A World Without Rubber

What happens when you need tires but lack the rubber with which to make them? Here’s a look at how life changed in Germany during World War I when the country was prevented from importing “black gold.”

A car in Germany with “Eisenreifen”— steel tires — during World War I. From Der Weltkrieg in Bildern und Dokumenten by Hans F. Helmolt. http://resolver.staatsbibliothek-berlin.de/SBB0000A9DA00000000

Rubber, wrote Marcel Chausson in his doctoral thesis in 1912, is one of the “essential cogs of modern life.” Were it to suddenly disappear, “we would have to give up air brakes, bicycles and automobiles which, deprived of their tires, would be condemned to die on the spot. Electrical communications by overhead wire or cable would be interrupted; [there would be] no more electric light…”

Only a few years later, the outbreak of World War I provided an opportunity to test these claims. The unfortunate countries that served as the guinea pigs for this experiment were Germany and Austria-Hungary. Unlike Britain and France, they had no overseas colonies that could provide a steady yield of natural rubber. Prior to the war, in fact, Britain held a near-monopoly on the world’s rubber, while Germany imported nearly 100% of its supply.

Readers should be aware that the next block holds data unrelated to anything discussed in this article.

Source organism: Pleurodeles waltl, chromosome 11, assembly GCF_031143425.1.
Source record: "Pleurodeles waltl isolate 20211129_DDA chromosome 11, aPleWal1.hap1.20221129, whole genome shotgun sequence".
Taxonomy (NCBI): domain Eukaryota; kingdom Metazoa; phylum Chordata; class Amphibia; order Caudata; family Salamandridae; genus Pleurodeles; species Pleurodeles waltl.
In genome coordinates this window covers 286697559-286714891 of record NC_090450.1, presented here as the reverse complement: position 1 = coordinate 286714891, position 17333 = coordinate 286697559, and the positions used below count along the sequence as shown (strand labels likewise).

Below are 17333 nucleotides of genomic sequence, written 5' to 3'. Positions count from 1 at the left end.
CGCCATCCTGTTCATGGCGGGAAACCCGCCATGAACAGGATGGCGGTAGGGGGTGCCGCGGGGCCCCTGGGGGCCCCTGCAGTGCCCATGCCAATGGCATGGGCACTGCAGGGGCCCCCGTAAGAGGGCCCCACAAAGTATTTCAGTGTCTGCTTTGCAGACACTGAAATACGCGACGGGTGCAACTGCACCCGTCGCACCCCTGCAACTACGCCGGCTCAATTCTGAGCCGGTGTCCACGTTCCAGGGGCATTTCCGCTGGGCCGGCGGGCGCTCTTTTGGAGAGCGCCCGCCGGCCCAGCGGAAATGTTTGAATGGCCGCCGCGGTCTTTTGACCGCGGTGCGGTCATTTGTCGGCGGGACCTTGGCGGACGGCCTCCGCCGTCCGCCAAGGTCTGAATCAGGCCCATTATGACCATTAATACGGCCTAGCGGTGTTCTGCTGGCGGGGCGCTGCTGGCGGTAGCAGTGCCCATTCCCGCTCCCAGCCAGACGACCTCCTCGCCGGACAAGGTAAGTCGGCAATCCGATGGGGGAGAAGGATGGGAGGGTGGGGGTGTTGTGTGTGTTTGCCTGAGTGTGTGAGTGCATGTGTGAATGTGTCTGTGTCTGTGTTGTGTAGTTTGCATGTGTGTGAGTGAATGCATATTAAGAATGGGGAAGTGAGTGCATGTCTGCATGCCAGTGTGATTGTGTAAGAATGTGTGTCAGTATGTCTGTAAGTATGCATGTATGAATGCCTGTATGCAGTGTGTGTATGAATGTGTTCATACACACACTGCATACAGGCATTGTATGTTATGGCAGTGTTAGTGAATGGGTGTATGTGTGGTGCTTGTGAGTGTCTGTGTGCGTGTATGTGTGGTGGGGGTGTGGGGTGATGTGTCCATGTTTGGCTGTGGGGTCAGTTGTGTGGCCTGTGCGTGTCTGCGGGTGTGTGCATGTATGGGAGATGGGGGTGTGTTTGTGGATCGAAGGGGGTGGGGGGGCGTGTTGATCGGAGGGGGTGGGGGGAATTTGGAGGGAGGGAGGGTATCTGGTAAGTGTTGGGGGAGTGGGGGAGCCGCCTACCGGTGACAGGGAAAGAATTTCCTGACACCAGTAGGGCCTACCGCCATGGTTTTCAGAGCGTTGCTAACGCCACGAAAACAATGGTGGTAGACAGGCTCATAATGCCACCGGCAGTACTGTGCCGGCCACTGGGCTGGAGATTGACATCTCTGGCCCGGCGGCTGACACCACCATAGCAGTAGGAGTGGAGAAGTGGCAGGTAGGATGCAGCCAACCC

This reliance on imports would come to prove devastating to Germany’s war effort. The British naval blockade, enacted shortly after the declaration of war in 1914, was aimed at weakening Germany and Austria-Hungary by preventing them from importing a variety of raw materials — including rubber. When Germany circumvented the blockade by purchasing rubber via neutral agents in London, the British government quickly moved to quash this possibility. Nevertheless, by late autumn of 1914, Germany had managed to stockpile enough rubber to last for a year.

As the war continued, however, the shortage of virgin natural rubber became more pronounced. To manage this finite supply, the German government employed three main strategies: use of alternative materials, development of synthetic rubber, and recycling of existing rubber objects.

Alternative Materials